Nora Silvana Nägele

Nora Silvana Nägele

Research Assistant


I hold a MSc in Clinical Nutrition from the University of Hohenheim, Germany, where my enthusiasm for nutrition and health initially took root. During my external master’s thesis at the University of Aarhus, I had the opportunity to delve into the fascinating area of infant gut proteomics and its link to the gastrointestinal immune system development. Nutrition-wise, this experience not only broadened my culinary horizons from the German pretzel to Danish smørrebrød, but rather fueled my curiosity about gastrointestinal functionalities.


I will focus on deciphering the physiological changes in the gut barrier function during weight gain, and after lifestyle-, and surgically induced weight loss. My aim is to provide unprecedented insights into how our gut barrier responds to obesity. Therefore, I will include a series of carefully designed clinical studies, and my analyses will range from multi-omics analyses of snap-frozen biopsies to bacterial invasion into the circulatory system. I place a particular emphasis on the understudied human small intestine: Given its complex morphology and its crucial role in nutrient absorption, the small intestine presents an opportunity for in-depth exploration of host-microbe interactions which might be instrumental for weight regulation.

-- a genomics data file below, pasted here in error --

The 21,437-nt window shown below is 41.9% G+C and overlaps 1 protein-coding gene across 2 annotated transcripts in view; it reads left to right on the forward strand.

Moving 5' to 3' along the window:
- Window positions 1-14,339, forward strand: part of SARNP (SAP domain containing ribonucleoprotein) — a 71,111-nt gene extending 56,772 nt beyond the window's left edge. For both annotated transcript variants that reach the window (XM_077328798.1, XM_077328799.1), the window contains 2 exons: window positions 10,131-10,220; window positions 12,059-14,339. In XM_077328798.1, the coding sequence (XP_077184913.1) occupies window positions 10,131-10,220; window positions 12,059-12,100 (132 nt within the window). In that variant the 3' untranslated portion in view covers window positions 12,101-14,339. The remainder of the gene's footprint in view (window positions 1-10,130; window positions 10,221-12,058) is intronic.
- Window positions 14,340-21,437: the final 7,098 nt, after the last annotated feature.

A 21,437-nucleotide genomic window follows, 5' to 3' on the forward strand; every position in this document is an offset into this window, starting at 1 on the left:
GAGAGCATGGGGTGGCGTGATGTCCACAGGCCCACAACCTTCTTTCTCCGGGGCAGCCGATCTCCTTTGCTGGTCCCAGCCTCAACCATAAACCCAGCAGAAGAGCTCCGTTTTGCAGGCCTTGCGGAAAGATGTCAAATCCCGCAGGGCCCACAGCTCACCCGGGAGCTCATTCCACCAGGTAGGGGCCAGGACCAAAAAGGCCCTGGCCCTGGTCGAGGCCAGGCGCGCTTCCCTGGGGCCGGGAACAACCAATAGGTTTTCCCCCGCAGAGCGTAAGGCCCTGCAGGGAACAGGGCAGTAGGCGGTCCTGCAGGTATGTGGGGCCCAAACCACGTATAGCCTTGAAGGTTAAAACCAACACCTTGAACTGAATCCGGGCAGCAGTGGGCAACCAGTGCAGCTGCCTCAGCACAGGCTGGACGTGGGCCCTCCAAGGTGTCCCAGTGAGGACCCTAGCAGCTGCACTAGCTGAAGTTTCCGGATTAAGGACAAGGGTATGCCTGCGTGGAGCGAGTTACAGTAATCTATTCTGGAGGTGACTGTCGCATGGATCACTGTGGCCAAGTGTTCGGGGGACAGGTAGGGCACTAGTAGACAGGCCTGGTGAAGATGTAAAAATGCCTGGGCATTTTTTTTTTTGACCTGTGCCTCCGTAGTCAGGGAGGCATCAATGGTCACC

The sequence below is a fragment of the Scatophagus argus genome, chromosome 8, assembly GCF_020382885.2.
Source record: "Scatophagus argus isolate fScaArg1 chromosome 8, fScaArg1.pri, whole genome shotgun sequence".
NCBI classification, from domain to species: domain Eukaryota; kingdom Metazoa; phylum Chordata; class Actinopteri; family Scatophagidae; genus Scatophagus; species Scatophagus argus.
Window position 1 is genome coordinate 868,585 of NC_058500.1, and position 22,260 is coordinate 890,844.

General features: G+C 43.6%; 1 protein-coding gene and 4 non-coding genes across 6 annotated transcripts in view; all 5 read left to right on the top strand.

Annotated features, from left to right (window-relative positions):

Leisure interests

In my leisure time, I am an avid trail runner and notably, this passion parallels my interest in studying the intestinal ecosystem. A trail runner has to adapt to rapidly changing conditions, similar to how our gastrointestinal tract has to adapt to different dietary changes and challenges in our bodies. Our microbiome has to navigate and conquer different terrains that may be caused by diets, medications and/or environmental factors. Understanding this intricate relationships has yet to be unraveled. During my PhD, I want to bring this complex puzzle a little closer together to gain a more holistic view of microbe-gut-host interactions and how they drive diet-related diseases.

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